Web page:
In the early hours of Sunday, 19 September Morpheus (or perhaps some other member of his rather suspect family) dished up a most unpleasant nightmare.
In the dream someone very dear to me was staying at our house and was taken violently ill. I am not going to say who was; even such a fleeting vision distressed me that much, so great was the aura of fear and indignity that surrounded it.
To anguish was added inconvenience as I immediately woke up. It was 5am and I was feeling the all-too-familiar symptoms of acid indigestion: sharp pain and a burning sensation in the chest that periodically gives way to a dull ache. This has been a feature of my life on and off since my teens, bananas then being quite likely to trigger an episode. For some time before my WM diagnosis the frequency of attacks had subsided but I still have a supply of omeprazole—a proton pump inhibitor (“PPI”)—a pill not a machine—at hand to quell the production of stomach acid. Excess acid and reflux of it into the oesophagus are a risk of steroid medication and, as you know, I am currently on prednisolone and have been prescribed lansoprazole (another form of PPI) to address the problem. This last is the first pill I generally take on waking and so I did on this occasion.
I also had lower-back pain: quite a frequent visitor, that one. Hypnos having therefore definitely absented himself for the time being, I decided to add self-medication to what had been prescribed and went downstairs to make some stomach-easing warm milk spiced with clove and cardamom and sweetened with honey. This concoction generally helps but its taste is also very pleasing. My hope was also that this ambrosial drink would entice Sleep back. Greek or Teutonic archetypes—I am not fussy, just so long as they turn up when wanted and make themselves scarce when not.
I hesitated to include the spices because I had just seen guidance from The Lymphoma Association indicating that peppercorns can be harmful to the interests of immuno-compromised individuals. It is true that spices can play host to pathogens, but I leaned in favour of admitting clove to my drink as I was mindful that it had a long therapeutic history, traditionally as an anaesthetic nostrum for the sore gums of infants, but with a more recently recognised role in the reduction of bodily cholesterol. Cardamom’s refreshing warmth makes it a favourite with me but the rest of the family do not share my enthusiasm. I sometimes however sneak it into my cooking by grinding it up, although nothing really beats the joy of biting down on a whole pod!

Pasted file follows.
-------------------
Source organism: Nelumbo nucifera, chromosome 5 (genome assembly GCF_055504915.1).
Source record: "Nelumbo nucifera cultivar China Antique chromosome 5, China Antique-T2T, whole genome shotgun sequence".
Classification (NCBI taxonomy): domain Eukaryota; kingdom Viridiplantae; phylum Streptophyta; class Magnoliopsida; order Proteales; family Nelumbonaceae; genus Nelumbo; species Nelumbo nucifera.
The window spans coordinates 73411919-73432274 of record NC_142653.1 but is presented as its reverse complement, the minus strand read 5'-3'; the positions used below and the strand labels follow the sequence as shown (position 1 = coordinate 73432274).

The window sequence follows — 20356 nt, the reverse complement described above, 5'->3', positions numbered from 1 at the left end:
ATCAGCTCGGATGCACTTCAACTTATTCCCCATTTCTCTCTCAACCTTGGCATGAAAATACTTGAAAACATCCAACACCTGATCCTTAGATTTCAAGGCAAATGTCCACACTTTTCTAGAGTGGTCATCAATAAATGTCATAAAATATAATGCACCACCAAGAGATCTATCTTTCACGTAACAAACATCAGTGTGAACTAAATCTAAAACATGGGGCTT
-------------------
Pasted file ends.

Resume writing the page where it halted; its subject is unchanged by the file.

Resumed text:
Here is the drink just after the honey was added.
|Beware the lurking peppercorns...|
I went back to bed—my stomach feeling more settled—and dozed pleasantly for a couple of hours or so.
Soon enough it was time to set off for church and to continue the dance begun the previous Thursday evening. The congregational worship was powerful and joyous and I was able to play with a forcefulness and assurance that belied the weakness my body felt.
The sermon was by a visiting speaker who has been involved extensively in developing the Alpha Course (an introduction to the basic elements of Christian faith). One of her key points was that challenges change us, while another was that Christians need to ask themselves how desperate—her very word—they were to seek Jesus: in other words to involve him in all areas of their lives, not just those they found convenient to expose to the searching divine light.
Then she dropped this bombshell, summarised as: “If you were given a terminal diagnosis now, what would you do differently? I suggest that you would live every day as if it were your last”.
I could have leapt straight to my feet and taken the platform to tell my recent story. Culturally, basic Englishness restrained me as did, more seriously, a strong intuition that this was not the time to bring my news to a wider audience.
Readers, my case is not as yet terminal, but I have a disease that is already nasty and fraught enough with possible complications to prove deadly if left untreated. I will however now tell you what I would otherwise have said if I had been given the microphone: that what fell away from me more or less in the instant of receiving such news as we all fear was a lot of unwanted, time-wasting rubbish. The accompanying risk was, as I have previously recounted, to travel the whole range of abandonment and succumb to despair, losing sight of things of lasting value and importance: matters of heart, value and intellect. If however we can step back from that sheer drop into inconsolability, the hope is that we will be able to turn around and see just what a glorious green, flower-strewn, sunlit meadow we have been standing in all along. What is more, we are free to move at will in this landscape and linger before whatever sights attract us there, to feel the gentle breezes and catch the distant sounds they bring to our expectant ears.
I continue to experience this landscape each day, in spite of the temptations, mercifully few, to go back to the dark precipice: such come when there is bad news from the world at large or in moments of nausea, in bouts of vomiting, or even in the sheer tedium of continuing symptoms and of having to take so many drugs. I cannot ignore that I have cancer and that this has changed my life in ways that are not always welcome, but there is a nugget of gold hidden in the dungheap.
|We dare to believe that God came down to the dungheap at a moment in history and in the person of a man, so that we might be raised with him to eternal glory.|
There will be jokes in this blog, but this is not one of them.
I was about to go through a darker few days, but for the rest of that Sunday I was blind to the implications of the excessive body heat, the extreme tiredness and the partial loss of appetite that gripped me on my return home from church. Tomorrow was another day…